Changing jobs while on mat leave  


Eminent Colleague Registered
Joined: 6 years ago
Posts: 40
June 13, 2016 3:38 am  

Looking for advice from managers... What are your thoughts on employees changing jobs while they are on maternity leave? Whether it's your own employee or a person you are interviewing? I will be going on mat leave in the fall and have some inside information that several suitable positions will be open at my dream company sometime in 2017. This will be a very good move for me if I can play my cards right. I would like to put the word out to my contacts at that company that I'm interested but don't know how to approach the subject. Do I have to tell them that I'll be going on leave for a few months and will be a new mother? I don't know exactly when the positions will be posted and when I will be ready to start. I was planning on taking 4-6 months leave (in Canada we are entitled to a full year off with government EI benefits that are equal to 55% salary but I think that's too long to be out). The dream company is in the US so this will involve me moving as well. Also my current employer knows I'm pregnant and will be going on mat leave in the fall, but not that I'm also thinking about switching after I come back. What are your thoughts? Any advice? Is this a good move or bad?

Honorable Maven Registered
Joined: 1 year ago
Posts: 605
June 13, 2016 11:27 am  

Hi Parker,

You are in your right to pursue your career interests irrespective of maternal leave Status (or any other Family Status for that matter).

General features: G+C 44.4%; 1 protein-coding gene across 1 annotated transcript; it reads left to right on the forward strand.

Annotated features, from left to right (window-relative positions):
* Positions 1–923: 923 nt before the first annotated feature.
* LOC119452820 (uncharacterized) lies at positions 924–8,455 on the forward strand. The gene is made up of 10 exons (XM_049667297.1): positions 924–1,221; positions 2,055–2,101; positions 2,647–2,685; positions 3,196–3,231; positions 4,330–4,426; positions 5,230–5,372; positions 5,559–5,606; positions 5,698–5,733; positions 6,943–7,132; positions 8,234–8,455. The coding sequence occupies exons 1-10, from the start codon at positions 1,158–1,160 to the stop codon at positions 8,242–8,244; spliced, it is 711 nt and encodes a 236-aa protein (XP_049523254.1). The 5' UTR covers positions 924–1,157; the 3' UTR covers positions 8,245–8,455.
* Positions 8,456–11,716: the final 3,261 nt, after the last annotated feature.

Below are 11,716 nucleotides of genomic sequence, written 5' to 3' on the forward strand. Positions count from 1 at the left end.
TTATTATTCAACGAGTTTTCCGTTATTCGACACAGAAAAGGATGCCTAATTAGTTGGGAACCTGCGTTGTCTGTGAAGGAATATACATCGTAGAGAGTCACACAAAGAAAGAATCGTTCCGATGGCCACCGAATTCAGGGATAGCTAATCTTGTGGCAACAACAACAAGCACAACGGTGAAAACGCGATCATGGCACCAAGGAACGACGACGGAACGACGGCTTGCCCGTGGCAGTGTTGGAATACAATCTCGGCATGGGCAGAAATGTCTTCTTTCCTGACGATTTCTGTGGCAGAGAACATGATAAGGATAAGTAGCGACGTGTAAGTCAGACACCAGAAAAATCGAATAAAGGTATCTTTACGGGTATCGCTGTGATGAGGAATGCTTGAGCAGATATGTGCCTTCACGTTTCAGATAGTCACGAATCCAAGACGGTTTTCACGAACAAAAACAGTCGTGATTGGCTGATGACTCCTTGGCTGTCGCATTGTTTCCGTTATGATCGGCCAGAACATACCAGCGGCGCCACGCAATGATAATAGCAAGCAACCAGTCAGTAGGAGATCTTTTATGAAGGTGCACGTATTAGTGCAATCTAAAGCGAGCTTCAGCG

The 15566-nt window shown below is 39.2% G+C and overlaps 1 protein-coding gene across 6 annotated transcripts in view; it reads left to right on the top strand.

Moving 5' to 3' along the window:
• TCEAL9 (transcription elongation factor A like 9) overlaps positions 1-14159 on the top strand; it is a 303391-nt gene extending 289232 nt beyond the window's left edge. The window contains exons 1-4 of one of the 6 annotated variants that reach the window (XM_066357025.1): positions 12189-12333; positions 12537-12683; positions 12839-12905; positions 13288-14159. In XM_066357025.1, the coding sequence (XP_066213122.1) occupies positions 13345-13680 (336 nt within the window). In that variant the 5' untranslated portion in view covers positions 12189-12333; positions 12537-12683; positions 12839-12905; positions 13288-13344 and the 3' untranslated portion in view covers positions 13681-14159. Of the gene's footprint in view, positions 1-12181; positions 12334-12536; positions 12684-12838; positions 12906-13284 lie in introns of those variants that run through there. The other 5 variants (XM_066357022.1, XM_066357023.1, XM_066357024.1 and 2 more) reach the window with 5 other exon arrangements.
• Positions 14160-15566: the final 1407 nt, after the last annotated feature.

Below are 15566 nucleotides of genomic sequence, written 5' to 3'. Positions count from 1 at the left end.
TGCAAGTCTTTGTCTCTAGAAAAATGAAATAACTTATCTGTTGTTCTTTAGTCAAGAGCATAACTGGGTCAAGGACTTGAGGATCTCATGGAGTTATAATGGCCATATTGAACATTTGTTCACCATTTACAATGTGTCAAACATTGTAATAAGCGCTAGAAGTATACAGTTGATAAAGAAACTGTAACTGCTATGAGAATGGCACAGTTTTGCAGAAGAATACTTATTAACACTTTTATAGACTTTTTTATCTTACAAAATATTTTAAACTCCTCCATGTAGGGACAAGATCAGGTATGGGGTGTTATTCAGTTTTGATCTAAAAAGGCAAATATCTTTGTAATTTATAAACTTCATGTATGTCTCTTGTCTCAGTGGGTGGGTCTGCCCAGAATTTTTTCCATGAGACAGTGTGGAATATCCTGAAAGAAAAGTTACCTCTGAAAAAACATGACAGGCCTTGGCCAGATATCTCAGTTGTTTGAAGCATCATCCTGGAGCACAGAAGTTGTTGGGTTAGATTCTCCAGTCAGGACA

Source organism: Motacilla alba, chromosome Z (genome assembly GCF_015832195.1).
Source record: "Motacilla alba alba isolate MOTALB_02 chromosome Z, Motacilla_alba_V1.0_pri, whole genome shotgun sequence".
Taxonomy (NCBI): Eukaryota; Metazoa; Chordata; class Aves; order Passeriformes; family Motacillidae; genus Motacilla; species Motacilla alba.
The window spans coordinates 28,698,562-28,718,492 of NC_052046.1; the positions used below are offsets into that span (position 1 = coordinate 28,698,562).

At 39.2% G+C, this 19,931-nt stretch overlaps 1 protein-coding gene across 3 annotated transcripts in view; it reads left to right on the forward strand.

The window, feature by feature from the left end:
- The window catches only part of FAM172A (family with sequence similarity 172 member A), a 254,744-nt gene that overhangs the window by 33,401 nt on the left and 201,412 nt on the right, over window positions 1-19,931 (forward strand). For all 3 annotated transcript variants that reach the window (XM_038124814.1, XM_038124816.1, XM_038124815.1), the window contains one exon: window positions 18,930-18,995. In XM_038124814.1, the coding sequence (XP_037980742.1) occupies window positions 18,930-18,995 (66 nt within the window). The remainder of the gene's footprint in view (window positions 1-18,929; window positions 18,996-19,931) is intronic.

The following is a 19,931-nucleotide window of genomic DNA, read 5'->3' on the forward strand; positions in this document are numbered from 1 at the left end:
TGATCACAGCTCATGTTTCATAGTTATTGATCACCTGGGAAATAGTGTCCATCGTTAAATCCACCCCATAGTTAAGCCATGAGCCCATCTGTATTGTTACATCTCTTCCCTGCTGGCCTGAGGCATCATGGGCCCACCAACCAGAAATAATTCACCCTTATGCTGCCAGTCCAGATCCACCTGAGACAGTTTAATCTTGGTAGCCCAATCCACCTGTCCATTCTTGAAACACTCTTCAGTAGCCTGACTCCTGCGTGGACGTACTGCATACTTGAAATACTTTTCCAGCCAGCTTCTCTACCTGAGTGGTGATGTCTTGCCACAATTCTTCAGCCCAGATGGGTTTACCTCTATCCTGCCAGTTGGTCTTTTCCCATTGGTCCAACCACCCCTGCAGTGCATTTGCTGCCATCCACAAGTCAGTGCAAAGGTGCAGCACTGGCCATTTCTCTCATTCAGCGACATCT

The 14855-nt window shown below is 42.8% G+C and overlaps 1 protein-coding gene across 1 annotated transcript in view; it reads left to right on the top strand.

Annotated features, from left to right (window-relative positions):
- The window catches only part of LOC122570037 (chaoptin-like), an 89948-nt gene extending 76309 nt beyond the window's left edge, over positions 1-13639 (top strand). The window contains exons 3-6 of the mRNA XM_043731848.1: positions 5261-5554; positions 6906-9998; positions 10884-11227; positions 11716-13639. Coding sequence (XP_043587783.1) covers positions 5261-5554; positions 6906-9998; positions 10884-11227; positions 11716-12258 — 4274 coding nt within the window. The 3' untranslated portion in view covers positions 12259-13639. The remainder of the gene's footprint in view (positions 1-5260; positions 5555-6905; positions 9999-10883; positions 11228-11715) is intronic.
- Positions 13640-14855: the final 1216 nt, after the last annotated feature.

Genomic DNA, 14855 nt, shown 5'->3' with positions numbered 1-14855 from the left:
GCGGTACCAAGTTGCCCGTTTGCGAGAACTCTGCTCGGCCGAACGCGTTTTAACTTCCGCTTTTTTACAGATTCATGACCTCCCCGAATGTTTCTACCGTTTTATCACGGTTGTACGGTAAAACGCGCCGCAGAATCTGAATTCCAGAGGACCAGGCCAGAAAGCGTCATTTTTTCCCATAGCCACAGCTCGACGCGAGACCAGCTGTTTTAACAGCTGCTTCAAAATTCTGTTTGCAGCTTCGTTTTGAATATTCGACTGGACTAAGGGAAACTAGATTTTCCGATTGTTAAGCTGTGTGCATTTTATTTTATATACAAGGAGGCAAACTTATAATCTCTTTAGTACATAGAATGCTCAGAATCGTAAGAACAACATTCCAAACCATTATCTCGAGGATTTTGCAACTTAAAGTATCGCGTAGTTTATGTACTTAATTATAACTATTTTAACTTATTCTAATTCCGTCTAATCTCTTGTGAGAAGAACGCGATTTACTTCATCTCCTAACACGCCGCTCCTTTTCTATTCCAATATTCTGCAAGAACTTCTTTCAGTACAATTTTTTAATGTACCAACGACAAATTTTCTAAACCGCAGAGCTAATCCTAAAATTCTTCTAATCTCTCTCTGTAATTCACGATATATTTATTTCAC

Remember, in today's world, you owe your employer nothing, similarly they owe you nothing.

Additionally, in your Country, maternal leave is a RIGHT and NOT a Company benefit. In my opinion, like European countries its a progressive stance for Woman's Rights, Family Values, and Women Empowerment that some other countries don't honor (like the US; ok off my political Soap box).

That being said, you don't Need to disclose your intent to your current employer, even if it was a Company benefit, remember, your contract to work is a Business Agreement for work delvired vs. compenstation.

Maternity leave also offers an opportunity, on a personal Level, to re-evaluate what you want in Terms of career opporunity and certainly you can use that Card when applying for your next Company.

To the extent of which disclosing your maternity Status is up to you.

Some narrow minded Managers which unfortunately represents the majority will see your maternity leave as Absence from the work force and may not see you on the cutting edge (false but sadly a terrible and stupid perception). The other challenge you may face is that disclosing that fact you will have a newborn will also raise concerns on your availablity to work post maternity leave - i.e. you will have to take time to manage child sickness, paedeatrician visits, if you and your husband work, then you'll have to leave "early" to pick your kid up at "Kinderkrippe". Your travel ability is restricted. So that can be Held against you.